Participatory Action Research (PAR) is a process of working collaboratively with those most involved or impacted by the issue. At FoodARC, we work with individuals, community organizations, government representatives, and university-based researchers to gather information and act to improve food security. Everyone involved in the research process is valued and respected, bringing their respective strengths, experiences, and perspectives. In a truly participatory research project, everyone has a say in the direction, activities, and evaluation of the project – sharing power and responsibility.
Simply put, our research on food security is for the people, by the people.
Valuing everyone’s strengths and ensuring that all voices are heard results in a unique capacity-building approach. Working together allows us to engage with collaborators from various backgrounds, perspectives and disciplines, including community members, practitioners, and producers. Through participatory action research, the conditions are created to support innovation and change around issues of food security.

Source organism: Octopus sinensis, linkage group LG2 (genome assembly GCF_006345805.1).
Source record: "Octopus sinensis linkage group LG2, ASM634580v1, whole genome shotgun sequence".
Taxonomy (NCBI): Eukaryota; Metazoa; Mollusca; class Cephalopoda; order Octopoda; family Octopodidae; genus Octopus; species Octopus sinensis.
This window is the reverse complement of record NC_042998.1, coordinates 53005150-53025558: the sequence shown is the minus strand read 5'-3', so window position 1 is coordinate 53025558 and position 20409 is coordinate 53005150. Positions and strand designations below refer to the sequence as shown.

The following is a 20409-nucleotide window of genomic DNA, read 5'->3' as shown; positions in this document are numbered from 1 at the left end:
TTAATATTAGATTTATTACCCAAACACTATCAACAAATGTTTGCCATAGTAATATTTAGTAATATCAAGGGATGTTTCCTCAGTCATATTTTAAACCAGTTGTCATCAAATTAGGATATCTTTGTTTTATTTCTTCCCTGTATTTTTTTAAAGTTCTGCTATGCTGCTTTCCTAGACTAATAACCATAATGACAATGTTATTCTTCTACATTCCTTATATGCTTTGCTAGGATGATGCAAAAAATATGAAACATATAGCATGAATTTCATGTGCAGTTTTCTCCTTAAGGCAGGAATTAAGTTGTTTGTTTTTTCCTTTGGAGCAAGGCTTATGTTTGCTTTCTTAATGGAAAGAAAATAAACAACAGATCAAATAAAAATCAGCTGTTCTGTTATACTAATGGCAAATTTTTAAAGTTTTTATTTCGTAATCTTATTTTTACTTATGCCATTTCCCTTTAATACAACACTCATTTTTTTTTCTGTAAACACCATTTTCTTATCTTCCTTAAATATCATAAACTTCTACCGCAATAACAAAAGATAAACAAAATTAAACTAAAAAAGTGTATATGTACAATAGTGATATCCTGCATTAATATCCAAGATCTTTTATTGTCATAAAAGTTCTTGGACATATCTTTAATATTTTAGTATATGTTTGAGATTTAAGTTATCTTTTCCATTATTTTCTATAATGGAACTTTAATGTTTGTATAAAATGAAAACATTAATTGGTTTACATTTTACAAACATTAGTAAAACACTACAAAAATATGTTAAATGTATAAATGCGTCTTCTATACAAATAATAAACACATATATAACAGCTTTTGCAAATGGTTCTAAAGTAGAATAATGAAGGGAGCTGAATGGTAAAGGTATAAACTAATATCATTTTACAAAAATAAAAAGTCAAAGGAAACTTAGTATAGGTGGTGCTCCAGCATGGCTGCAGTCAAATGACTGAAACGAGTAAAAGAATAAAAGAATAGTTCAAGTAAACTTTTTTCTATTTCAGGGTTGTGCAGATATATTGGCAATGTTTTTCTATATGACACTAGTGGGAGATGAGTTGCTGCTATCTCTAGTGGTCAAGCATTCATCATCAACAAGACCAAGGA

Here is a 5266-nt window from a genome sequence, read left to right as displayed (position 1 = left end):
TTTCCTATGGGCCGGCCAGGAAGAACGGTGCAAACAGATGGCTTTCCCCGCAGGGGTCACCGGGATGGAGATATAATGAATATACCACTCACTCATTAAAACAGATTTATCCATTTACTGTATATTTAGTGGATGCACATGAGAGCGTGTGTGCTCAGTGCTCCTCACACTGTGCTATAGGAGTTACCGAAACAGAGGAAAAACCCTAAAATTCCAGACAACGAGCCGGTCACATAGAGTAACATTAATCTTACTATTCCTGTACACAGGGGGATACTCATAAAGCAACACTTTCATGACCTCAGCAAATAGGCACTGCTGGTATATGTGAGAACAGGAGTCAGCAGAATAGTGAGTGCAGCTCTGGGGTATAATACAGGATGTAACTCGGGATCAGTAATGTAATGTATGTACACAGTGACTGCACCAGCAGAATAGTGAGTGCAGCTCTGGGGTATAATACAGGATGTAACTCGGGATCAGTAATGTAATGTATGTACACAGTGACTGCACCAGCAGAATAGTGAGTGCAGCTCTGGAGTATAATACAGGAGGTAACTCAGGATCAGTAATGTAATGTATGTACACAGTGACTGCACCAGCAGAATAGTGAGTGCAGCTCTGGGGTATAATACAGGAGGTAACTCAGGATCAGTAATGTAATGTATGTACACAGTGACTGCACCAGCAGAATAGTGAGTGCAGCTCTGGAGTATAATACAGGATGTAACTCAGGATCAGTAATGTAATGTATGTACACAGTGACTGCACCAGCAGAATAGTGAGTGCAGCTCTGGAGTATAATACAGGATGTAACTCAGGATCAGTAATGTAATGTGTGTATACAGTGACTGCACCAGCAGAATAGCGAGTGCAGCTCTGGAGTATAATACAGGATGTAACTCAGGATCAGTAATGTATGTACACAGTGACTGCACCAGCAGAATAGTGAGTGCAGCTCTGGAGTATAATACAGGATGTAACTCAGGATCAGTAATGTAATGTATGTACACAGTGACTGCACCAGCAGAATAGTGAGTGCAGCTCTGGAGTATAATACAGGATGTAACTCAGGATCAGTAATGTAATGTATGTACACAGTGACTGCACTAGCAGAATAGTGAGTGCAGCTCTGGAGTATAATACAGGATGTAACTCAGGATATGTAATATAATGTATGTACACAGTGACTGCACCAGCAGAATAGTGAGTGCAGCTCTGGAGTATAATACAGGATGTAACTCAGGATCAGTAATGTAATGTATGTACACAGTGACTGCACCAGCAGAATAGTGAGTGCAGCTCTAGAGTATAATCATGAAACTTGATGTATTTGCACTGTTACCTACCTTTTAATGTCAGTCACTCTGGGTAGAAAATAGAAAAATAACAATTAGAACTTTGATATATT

Benefits of Participatory Action Research
We carry out participatory action research so that decision-makers in government, businesses, organizations, and local communities have a better understanding of food security within the provincial, national and global context. We focus on participatory action research, because it allows us to take action, while better understanding the issues. It also allows communities to have an influence on the development of the policies that affect their lives; researchers and community members need strong evidence in order to advocate for food security, and through participatory action research, they can produce that evidence.
Relationships are the foundation of participatory action research, and we have built a strong network of community groups, government organizations and universities across Canada and the world.
FoodARC partners has been involved in participatory action research projects about food security for over a decade. To learn more, please visit our Projects section or see our working paper on Community Learning and Development in Participatory Action Research.